Being an important part of the Swiss engineering industry, some of these factories have been successful in becoming the world leaders in the production of particularized niche products, having contributed to the revolutionizing of the Swiss watch making in the 1880s.

Before a watch movement is being assembled, numerous watch parts should be initially manufactured. The Ajoie area, famous for producing the jewels acting as watch ball-bearings, is placed not far away from the Porrentruy city, where the watch faces and cases were made.

Nowadays, watches have become an internationally known symbol of Swiss precision. Tourists interested in traditional and modern technology are welcome to visit various well-known manufacturers, such as Audemars Piguet or Jaeger-LeCoultre, situated in the valley. The majority of tourists enjoy the opportunity to study the technology and history of the Swiss watch-making before they make up their mind to acquire a reliable timepiece.

The Mediterranean Sea, the last surviving arm of the prehistoric Tethys Sea, is known as a cradle of world civilisation, with the Egyptian, Greek, Phoenician and Roman Empires springing up on its shorelines. Three of the world’s great religions have histories and sacred places linked to the Holy Land that borders this sea. With an incredible diversity of countries and cultures bordering its shores, from the southern European states to northern Africa and the Near East, where to begin when exploring this amazing sea?

I recommend starting with the islands. The major ones are worth a week of discovery in their own right: the Balearics have an ill-deserved reputation as solely being the haunt of 18-30 clubbers but in fact feature some of the most spectacular and unspoilt scenery in the region. Ibiza Town, or Eivissa, is a gem of a town. Equally seductive is the archipelago of Malta, Gozo and Comino.The capital city of Valletta is a World Heritage Site and its ramparts and bastions command an impressive view of what is undoubtedly the finest harbour in the Mediterranean. Visit the Upper Barrakka Gardens for splendid views of the Three Cities and watch the cannon fire a salute at noon. A resort such as Bugibba or Qawra is recommended as a base from which to explore the northern islands of Gozo, with its distinctive rural ambience, and even tiny Camino with its Blue Lagoon.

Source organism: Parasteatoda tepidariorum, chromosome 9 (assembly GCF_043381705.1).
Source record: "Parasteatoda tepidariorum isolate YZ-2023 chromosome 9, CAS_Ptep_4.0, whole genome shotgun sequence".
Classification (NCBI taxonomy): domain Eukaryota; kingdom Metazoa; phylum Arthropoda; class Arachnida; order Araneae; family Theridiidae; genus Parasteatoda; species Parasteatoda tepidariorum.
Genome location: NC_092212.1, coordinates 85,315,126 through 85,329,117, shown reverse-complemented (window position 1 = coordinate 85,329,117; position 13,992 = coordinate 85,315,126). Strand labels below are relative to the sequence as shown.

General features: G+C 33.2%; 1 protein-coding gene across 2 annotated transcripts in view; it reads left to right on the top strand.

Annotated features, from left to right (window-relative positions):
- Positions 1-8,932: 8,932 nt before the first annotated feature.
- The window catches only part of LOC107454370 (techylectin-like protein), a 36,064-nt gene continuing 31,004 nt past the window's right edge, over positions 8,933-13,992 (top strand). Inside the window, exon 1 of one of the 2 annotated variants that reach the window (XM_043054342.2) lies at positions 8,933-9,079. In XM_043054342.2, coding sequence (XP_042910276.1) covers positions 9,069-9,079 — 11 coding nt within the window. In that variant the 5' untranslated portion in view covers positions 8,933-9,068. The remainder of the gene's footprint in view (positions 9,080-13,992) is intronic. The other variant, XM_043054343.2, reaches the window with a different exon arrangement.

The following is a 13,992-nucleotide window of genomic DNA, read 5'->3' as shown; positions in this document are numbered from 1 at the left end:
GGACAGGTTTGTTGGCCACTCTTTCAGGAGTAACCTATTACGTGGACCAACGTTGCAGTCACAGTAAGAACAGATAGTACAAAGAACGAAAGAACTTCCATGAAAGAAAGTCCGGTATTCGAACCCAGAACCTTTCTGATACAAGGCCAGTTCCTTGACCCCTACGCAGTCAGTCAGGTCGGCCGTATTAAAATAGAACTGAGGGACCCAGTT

Jewel of the central Mediterranean is undoubtedly Sicily, with its fiery volcano of Etna and the beautiful cities of Taormina and Syracuse. From the ancient and mysterious temples at Agrigento to the volcanic island of Volcano, Sicily and its islands are a magnificent tourist destination. Then travel north to the remote, wild and utterly compelling island of Sardinia and its northern French cousin, Corsica, famous as the birthplace and destination of the exile of Napoleon Bonaparte.

In summary, the western Mediterranean is full of an enticing, captivating and truly historic selection of great islands that could keep even the most dedicated island-hopper occupied for months. The beauty and majesty of what the Romans called “mare nostrum”, or “our sea”, is as powerful today as ever.